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Let’s pat ourselves on the back for a peaceful by-election…But there is more room for improvement

Let’s pat ourselves on the back for a peaceful by-election…But there is more room for improvement

The two recent by-elections held in Kumawu in the Ashanti and Assin North in the Central regions respectively are said to be peaceful even though both elections were characterized by some pockets of violence and alleged vote buying.

However, the overall assessment by many political watchers shows that the recently held by-elections were free, fair, and peaceful. This outcome reflects positively on the democratic process in Ghana.

Even though I am of the opinion that the Electoral Commission and the various political parties have done well, there is always room for improvement to further consolidate democratic gains and enhance the electoral system.

Firstly, ensuring transparency and accountability throughout the entire electoral process is crucial. This can be achieved by implementing comprehensive monitoring mechanisms to oversee voter registration, campaigning, polling, and counting. Also, Independent observer groups and civil society organizations should play an active role in monitoring and reporting any irregularities or misconduct.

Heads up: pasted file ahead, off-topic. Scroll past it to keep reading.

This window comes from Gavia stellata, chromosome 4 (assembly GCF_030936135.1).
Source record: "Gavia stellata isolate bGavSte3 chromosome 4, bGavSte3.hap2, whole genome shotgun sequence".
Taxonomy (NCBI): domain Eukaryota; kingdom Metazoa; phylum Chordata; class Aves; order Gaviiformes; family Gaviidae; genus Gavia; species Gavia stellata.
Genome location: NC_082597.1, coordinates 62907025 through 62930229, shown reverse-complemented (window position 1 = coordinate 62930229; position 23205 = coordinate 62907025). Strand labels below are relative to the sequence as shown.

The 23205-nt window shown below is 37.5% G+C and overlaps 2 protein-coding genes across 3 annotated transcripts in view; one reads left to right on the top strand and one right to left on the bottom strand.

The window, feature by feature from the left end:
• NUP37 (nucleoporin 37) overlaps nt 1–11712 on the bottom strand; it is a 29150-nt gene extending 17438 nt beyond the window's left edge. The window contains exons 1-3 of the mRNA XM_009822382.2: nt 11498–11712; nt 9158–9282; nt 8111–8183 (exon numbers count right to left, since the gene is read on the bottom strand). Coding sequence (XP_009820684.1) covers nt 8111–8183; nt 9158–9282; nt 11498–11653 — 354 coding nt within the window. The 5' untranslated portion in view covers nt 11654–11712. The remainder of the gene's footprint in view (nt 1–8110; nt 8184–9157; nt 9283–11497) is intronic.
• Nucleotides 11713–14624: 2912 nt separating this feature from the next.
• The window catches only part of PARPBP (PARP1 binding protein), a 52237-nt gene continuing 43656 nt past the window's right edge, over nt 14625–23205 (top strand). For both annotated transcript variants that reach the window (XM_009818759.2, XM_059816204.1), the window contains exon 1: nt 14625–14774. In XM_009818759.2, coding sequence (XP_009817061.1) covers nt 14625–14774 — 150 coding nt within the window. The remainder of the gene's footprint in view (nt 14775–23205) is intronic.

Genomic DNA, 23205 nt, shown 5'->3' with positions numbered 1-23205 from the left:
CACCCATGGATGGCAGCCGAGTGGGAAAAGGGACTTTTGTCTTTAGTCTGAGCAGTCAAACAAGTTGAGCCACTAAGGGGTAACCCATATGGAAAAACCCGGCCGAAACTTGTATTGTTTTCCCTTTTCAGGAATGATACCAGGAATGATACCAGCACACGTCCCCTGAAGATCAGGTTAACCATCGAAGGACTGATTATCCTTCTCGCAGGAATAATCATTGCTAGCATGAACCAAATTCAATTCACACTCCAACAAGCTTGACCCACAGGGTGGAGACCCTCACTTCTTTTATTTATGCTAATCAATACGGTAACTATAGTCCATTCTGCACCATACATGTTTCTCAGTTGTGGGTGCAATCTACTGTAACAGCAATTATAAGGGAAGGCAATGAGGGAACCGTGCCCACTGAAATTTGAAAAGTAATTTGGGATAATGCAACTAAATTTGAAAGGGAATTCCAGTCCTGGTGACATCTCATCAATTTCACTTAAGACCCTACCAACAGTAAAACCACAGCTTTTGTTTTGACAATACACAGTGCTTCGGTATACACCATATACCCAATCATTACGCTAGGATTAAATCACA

Secondly, enhancing civic education and voter awareness by investing in educational campaigns has become critical to promote an informed electorate. Increasing public awareness initiatives I believe would help in providing accurate and accessible information about the candidates, their platforms, and the voting process, thus enabling the citizenry to make well-informed decisions when casting their votes. This will help greatly to reduce if not eliminate completely issues of spoiled ballots.

Thirdly, Ghana’s electoral management body going forward should do well to bring on board all state and non-state actors before, during, and after the election process. This is because promoting inclusivity and diversity in political representation is vital for a peaceful election.

Again, encouraging the participation of women, youth, and marginalized communities in the electoral process can lead to a more representative and inclusive democracy. Implementing measures such as affirmative action and creating a supportive environment for underrepresented groups can help address historical imbalances.

Lastly, all efforts should be made to address socio-economic factors that may influence the electoral process. Mitigating inequalities, promoting socio-economic development, and ensuring equal access to basic services and opportunities can create a level playing field for all candidates and voters.

By focusing on these areas, stakeholders can contribute to the continuous improvement of the democratic process, thereby strengthening the foundations of the electoral system, and consolidating the democratic gains Ghana has chalked over the years.

Article by: Jessica Enom Mikado – A level 100 student, School of Communication Studies University of Education Winneba

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